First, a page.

posted by hooray at 4:46 PM on August 30, 2013


Think of it as the difference between steady state conduction and transient conduction. Cooking your food is a math problem. Which differential equation is easier to solve?

please elaborate!
posted by 5_13_23_42_69_666 at 5:34 PM on August 30, 2013


When it's important:

If you want a good crust on your homemade bread it helps to try replicating the steaming ability of commercial ovens. One way of doing this is preheating a hot (450+F) oven for a good solid half-hour or more with a pan on the oven floor. When you put the bread in you throw a handful of ice cubes in the bottom tray and quickly close the door, creating a quick burst of steam.
posted by Room 641-A at 5:34 PM on August 30, 2013 [1 favorite]


You want to pre-heat if you're cooking in a pyrex or ceramic baking dish. They can shatter if your oven heats unevenly.

No amount of uneven internal preheating will cause a spatial or transient gradient in temperature greater than inserting the object into a preheated oven, unless you're in the habit of easing dishes in literally at a snail's pace.
posted by Mapes at 5:35 PM on August 30, 2013 [3 favorites]


Yeast bread, for example, should only rise that much, and then bake.

Actually the bread example is a good one - because it's much, much more controversial than that.

There has been much, much discussion about this at The Fresh Loaf.

Long story short: It makes much less of a difference than you would think; many recipes call for no pre-heat; and many recipes that don't call for it can be successfully cooked with no pre-heat. In addition to those links, I would call myself an experienced home baker, and I can personally that pre-heating is not actually necessary for the majority of loaves.
posted by smoke at 5:49 PM on August 30, 2013


5_13_23_42_69_666: "please elaborate!"

I'm not the original poster of that comment, but it goes something like this: Say that "done" means a certain amount of energy has been added to the food. Let's simplify and say that that energy is in units of degree-minutes, so ten degrees at 350 is 3500 degree-minutes. In the case of a pre-heated oven, you know that the energy (this is radically simplified) is as above, duration times temperature.
If you don't pre-heat, it's much more difficult to determine the amount of energy added to the food - even assuming your oven pre-heats at a set rate, it's a pain in the ass to figure, and you'd have to experiment to find out what the heat-up rate is.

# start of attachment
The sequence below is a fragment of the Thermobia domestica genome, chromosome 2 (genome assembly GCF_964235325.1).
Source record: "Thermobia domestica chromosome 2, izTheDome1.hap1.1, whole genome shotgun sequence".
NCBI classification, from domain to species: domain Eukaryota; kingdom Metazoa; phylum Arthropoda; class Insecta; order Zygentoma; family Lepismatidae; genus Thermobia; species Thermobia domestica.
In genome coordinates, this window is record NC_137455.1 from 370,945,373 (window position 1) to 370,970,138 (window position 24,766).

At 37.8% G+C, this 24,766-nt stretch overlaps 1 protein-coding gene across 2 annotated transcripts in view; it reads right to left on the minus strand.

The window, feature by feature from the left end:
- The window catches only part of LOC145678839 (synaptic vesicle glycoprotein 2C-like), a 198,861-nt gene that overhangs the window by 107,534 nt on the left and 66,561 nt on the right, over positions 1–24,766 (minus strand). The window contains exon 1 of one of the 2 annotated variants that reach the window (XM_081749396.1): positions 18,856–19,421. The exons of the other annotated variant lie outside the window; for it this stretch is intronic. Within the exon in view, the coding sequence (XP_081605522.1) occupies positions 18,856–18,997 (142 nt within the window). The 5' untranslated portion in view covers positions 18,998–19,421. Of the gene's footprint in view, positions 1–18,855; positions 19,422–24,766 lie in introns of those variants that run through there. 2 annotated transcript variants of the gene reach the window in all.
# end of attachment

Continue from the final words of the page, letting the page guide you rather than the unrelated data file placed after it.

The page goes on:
posted by notsnot at 6:54 PM on August 30, 2013


Well if you think of the forces acting here, the heating element is on the bottom, and while the oven is preheating, all of the heat is rising directly up and heating the bottom disproportionally. Once the oven is preheated, the bottom heating element only kicks back in when the temperature within the oven falls below a certain point, and the temperature jumps around plus or minus a few degrees or so. If you take the mean of those oscillations over a given wave period, you can say that the temperature of the oven is at a predictable steady state. Before the oven is at a steady state, the heat coming from the bottom is disproportionally heating the bottom of the baking container, and there is a more sharp 3D temperature gradient that makes some parts of your food get heated up much more than others. When the temperatures are changing like that, and there is no steady state, some method of accounting for this "transient" heating process must be accounted for within the cooking process unless your food has some weird geometry that would allow you to advantageously take advantage of the stronger 3D temperature gradient cooking different parts of your food to different preferred temperatures. You could model this thermal system with something called the Finite Element Method. So maybe if you had the right heating conditions, food geometries and material properties, and oven geometries and material properties calculated (maybe even some fans, lasers, or microwaves for kicks, too), you could likely set up pie √° la mode to be warmed up without melting the ice cream, but I doubt that's what you two have been arguing over. You probably just want everything to heat evenly so that you don't end up jumping into partial differential equations and computational models to cook your dinner perfectly, and this is what makes preheating nice. It reduces dimensionality.

Did any of that make sense? It's a little late on my end, and this is coming out of a cell phone.
posted by oceanjesse at 11:11 PM on August 30, 2013 [1 favorite]


Meat which is to be well-done can go in a cold oven - I find chicken gets better that way. But otherwise, not really
posted by mumimor at 12:42 AM on August 31, 2013


you guys are the best!
thanks for the amazing answers
posted by 5_13_23_42_69_666 at 12:48 AM on August 31, 2013